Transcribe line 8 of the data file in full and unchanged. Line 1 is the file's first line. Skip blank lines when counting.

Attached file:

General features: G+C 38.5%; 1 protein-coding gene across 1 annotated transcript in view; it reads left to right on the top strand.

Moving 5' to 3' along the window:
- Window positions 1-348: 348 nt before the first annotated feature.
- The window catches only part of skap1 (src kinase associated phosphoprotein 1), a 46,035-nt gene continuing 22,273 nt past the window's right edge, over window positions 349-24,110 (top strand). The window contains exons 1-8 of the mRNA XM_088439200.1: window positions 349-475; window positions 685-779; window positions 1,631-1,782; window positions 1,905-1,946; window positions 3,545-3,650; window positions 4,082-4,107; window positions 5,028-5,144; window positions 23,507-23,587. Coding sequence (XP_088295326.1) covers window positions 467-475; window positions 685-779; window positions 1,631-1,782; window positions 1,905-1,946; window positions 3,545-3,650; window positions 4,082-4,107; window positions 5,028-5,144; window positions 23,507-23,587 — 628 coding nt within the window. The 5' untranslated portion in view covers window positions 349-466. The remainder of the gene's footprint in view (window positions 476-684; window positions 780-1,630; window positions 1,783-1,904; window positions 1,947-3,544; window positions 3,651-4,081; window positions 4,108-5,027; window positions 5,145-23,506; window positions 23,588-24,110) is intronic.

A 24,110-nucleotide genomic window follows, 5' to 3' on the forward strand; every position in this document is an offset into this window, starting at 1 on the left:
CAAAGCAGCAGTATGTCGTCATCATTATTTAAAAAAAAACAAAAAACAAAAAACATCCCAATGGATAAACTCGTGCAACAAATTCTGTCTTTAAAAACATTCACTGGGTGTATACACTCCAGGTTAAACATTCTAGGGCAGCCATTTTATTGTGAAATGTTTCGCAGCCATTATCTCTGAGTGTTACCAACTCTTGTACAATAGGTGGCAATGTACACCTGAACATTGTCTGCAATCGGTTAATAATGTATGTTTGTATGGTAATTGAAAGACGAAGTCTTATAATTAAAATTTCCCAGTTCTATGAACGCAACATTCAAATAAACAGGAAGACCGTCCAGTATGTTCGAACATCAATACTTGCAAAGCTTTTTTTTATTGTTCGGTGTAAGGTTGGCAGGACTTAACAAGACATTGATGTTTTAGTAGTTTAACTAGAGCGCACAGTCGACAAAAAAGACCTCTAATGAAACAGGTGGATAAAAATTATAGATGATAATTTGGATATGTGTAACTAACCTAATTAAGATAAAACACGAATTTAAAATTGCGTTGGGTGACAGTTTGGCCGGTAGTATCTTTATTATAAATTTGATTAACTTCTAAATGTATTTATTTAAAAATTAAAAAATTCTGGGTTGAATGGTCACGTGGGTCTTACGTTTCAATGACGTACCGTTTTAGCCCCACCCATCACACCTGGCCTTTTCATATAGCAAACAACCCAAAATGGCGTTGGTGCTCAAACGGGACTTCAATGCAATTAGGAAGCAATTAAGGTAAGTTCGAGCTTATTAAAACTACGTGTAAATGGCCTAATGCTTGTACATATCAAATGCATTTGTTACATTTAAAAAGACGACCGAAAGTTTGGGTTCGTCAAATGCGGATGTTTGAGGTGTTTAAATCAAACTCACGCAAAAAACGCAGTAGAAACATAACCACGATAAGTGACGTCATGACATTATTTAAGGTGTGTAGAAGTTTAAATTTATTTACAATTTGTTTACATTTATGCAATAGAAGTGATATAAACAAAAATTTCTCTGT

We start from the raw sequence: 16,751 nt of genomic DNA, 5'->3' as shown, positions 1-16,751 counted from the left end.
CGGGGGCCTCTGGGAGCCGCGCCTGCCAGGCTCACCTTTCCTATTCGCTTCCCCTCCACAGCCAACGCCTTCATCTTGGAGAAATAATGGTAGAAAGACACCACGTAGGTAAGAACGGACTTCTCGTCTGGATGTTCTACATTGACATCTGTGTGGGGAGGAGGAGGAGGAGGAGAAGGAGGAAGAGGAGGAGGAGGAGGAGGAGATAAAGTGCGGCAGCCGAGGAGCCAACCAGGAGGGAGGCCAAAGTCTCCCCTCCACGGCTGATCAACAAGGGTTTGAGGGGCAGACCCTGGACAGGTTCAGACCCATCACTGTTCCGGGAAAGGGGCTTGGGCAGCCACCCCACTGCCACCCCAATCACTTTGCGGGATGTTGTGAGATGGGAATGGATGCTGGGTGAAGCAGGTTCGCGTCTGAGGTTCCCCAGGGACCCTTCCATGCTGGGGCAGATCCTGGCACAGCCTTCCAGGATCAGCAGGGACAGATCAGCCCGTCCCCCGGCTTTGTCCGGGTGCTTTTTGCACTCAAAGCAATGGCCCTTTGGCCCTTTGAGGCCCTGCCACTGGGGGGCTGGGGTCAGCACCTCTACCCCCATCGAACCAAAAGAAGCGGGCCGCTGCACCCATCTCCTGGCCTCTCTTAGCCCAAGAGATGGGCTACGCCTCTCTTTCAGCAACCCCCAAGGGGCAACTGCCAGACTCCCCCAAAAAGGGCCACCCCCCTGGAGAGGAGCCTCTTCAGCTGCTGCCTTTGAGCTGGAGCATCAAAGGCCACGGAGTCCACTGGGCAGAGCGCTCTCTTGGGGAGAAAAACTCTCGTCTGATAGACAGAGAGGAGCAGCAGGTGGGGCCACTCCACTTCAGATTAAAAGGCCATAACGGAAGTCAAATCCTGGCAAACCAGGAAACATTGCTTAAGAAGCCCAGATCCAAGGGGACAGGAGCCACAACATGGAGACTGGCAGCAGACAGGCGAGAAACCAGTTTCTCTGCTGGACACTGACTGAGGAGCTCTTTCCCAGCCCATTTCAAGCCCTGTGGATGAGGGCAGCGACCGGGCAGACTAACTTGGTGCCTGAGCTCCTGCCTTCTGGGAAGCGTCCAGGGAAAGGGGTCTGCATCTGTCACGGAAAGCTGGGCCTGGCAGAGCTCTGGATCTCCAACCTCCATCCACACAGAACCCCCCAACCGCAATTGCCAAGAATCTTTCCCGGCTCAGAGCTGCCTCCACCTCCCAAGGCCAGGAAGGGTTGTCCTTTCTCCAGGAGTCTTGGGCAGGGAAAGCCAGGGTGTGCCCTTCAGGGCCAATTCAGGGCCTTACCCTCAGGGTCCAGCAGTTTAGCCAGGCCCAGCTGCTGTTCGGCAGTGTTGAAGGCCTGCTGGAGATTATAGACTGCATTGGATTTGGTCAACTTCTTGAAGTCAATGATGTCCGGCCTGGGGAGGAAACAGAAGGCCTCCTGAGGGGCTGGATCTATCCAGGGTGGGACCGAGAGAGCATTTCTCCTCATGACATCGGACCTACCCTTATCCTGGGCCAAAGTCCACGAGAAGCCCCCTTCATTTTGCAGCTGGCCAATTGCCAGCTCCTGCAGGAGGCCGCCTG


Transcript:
CGGGGGCCTCTGGGAGCCGCGCCTGCCAGGCTCACCTTTCCTATTCGCTTCCCCTCCACAGCCAACGCCTTCATCTTGGAGAAATAATGGTAGAAAGACACCACGTAGGTAAGAACGGACTTCTCGTCTGGATGTTCTACATTGACATCTGTGTGGGGAGGAGGAGGAGGAGGAGAAGGAGGAAGAGGAGGAGGAGGAGGAGGAGATAAAGTGCGGCAGCCGAGGAGCCAACCAGGAGGGAGGCCAAAGTCTCCCCTCCACGGCTGATCAACAAGGGTTTGAGGGGCAGACCCTGGACAGGTTCAGACCCATCACTGTTCCGGGAAAGGGGCTTGGGCAGCCACCCCACTGCCACCCCAATCACTTTGCGGGATGTTGTGAGATGGGAATGGATGCTGGGTGAAGCAGGTTCGCGTCTGAGGTTCCCCAGGGACCCTTCCATGCTGGGGCAGATCCTGGCACAGCCTTCCAGGATCAGCAGGGACAGATCAGCCCGTCCCCCGGCTTTGTCCGGGTGCTTTTTGCACTCAAAGCAATGGCCCTTTGGCCCTTTGAGGCCCTGCCACTGGGGGGCTGGGGTCAGCACCTCTACCCCCATCGAACCAAAAGAAGCGGGCCGCTGCACCCATCTCCTGGCCTCTCTTAGCCCAAGAGATGGGCTACGCCTCTCTTTCAGCAACCCCCAAGGGGCAACTGCCAGACTCCCCCAAAAAGGGCCACCCCCCTGGAGAGGAGCCTCTTCAGCTGCTGCCTTTGAGCTGGAGCATCAAAGGCCACGGAGTCCACTGGGCAGAGCGCTCTCTTGGGGAGAAAAACTCTCGTCTGATAGACAGAGAGGAGCAGCAGGTGGGGCCACTCCACTTCAGATTAAAAGGCCATAACGGAAGTCAAATCCTGGCAAACCAGGAAACATTGCTTAAGAAGCCCAGATCCAAGGGGACAGGAGCCACAACATGGAGACTGGCAGCAGACAGGCGAGAAACCAGTTTCTCTGCTGGACACTGACTGAGGAGCTCTTTCCCAGCCCATTTCAAGCCCTGTGGATGAGGGCAGCGACCGGGCAGACTAACTTGGTGCCTGAGCTCCTGCCTTCTGGGAAGCGTCCAGGGAAAGGGGTCTGCATCTGTCACGGAAAGCTGGGCCTGGCAGAGCTCTGGATCTCCAACCTCCATCCACACAGAACCCCCCAACCGCAATTGCCAAGAATCTTTCCCGGCTCAGAGCTGCCTCCACCTCCCAAGGCCAGGAAGGGTTGTCCTTTCTCCAGGAGTCTTGGGCAGGGAAAGCCAGGGTGTGCCCTTCAGGGCCAATTCAGGGCCTTACCCTCAGGGTCCAGCAGTTTAGCCAGGCCCAGCTGCTGTTCGGCAGTGTTGAAGGCCTGCTGGAGATTATAGACTGCATTGGATTTGGTCAACTTCTTGAAGTCAATGATGTCCGGCCTGGGGAGGAAACAGAAGGCCTCCTGAGGGGCTGGATCTATCCAGGGTGGGACCGAGAGAGCATTTCTCCTCATGACATCGGACCTACCCTTATCCTGGGCCAAAGTCCACGAGAAGCCCCCTTCATTTTGCAGCTGGCCAATTGCCAGCTCCTGCAGGAGGCCGCCTG